What health IT trends are you excited about?
I think two specific things have happened in recent years that are starting to coalesce in a way that’s going to benefit this class of consumer patients. There’s been a kind of reawakening and awareness of, and finally listening to, communities who have been disadvantaged by our traditional health care system and by our criminal justice system for so long. This is primarily Black Americans, Latinx people, and other groups of color and women. That happened at the same time as we had a ravaging pandemic. It suddenly became clear to so many people that we have a system that can discriminate against the people who most need its help and support and its services and who may have been denied them for decades, possibly centuries.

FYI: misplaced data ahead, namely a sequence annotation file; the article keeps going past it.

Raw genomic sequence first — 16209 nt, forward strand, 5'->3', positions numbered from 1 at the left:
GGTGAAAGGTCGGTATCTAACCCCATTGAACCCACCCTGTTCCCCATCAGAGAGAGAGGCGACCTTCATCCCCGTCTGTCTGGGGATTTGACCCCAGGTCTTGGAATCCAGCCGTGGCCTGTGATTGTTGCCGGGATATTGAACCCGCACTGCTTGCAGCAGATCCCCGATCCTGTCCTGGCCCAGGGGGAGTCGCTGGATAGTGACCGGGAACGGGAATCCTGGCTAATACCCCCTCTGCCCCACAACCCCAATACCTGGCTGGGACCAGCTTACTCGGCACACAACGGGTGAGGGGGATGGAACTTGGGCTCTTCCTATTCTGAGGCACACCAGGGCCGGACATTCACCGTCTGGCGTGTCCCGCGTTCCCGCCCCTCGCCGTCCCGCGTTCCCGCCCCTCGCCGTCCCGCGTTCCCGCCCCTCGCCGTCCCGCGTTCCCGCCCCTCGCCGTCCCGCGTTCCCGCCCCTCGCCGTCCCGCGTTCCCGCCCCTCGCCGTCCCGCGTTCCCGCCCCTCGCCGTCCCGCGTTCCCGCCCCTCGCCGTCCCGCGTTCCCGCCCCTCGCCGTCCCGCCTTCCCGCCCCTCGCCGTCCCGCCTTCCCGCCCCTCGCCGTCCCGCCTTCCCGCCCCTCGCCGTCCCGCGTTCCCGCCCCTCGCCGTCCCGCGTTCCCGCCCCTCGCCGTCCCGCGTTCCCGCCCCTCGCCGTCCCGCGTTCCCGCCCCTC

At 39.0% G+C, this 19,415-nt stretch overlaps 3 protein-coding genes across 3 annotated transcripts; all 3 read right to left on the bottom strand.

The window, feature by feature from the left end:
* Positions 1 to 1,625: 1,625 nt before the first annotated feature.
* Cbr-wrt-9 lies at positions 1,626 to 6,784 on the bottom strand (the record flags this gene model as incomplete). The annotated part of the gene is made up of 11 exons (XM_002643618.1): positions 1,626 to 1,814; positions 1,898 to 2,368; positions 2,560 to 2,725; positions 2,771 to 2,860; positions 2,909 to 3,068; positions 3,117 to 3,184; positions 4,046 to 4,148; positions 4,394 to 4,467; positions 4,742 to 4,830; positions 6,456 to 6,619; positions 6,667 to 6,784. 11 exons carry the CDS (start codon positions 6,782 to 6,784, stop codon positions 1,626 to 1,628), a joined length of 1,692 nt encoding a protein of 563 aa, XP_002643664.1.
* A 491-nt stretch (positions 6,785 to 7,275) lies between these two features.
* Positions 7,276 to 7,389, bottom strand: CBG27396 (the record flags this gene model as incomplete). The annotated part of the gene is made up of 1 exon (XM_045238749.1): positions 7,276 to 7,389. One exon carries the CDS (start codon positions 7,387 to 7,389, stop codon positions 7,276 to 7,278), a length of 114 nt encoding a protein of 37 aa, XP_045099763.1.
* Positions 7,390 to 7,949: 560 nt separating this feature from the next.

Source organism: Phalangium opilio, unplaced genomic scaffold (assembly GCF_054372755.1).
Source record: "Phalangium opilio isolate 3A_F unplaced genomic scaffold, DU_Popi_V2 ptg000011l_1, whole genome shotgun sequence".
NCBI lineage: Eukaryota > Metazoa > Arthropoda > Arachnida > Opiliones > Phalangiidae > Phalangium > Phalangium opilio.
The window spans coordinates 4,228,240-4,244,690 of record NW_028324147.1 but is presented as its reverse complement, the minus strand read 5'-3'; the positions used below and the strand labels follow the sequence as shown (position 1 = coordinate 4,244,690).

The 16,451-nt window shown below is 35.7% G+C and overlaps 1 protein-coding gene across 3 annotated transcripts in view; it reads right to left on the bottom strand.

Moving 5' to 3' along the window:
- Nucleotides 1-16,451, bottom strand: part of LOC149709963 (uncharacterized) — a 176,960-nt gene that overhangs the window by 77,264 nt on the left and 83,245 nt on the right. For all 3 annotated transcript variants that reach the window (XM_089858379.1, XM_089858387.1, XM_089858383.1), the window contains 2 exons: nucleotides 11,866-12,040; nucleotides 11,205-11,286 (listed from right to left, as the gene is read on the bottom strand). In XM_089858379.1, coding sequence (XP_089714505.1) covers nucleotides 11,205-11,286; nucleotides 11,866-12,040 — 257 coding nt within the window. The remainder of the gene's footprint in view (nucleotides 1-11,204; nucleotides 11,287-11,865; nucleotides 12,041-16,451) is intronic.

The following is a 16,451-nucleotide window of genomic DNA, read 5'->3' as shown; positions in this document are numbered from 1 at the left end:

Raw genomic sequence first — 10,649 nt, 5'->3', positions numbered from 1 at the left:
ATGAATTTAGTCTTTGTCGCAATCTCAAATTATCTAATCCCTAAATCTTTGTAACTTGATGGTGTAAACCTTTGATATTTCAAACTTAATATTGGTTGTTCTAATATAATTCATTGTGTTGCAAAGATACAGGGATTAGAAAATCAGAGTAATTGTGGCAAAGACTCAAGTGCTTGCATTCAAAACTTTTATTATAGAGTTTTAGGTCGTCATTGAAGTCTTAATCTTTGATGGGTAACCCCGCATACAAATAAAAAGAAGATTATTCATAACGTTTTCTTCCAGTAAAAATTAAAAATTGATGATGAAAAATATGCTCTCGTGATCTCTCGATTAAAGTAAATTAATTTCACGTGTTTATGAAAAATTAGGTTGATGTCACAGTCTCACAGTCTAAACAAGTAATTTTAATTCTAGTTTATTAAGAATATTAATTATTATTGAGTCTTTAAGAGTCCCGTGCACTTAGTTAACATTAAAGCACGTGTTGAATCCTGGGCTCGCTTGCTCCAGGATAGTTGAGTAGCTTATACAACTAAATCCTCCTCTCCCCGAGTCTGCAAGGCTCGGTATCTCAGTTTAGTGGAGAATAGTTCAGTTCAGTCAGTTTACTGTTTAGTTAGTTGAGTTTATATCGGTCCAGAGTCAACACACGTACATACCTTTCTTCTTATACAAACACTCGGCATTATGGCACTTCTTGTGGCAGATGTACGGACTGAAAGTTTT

As we’re starting to reckon with that, we’re starting to see in the virtual care and digital health space how companies are moving away from just having statements like “Black Lives Matter” on their websites to really trying to orient their businesses around caring equally for all people. That doesn’t always mean providing the same care to everyone; sometimes, it means focusing on specific subpopulations. So we’ve seen the rise and growth of companies like digital pharmacy and virtual care or virtual first companies courting specific populations. Hurdle is one trying to address mental health issues in the Black community. FOLX is a digital pharmacy catering to the LGBTQ+ community, and I think those are hopefully going to result in better care for all of those populations.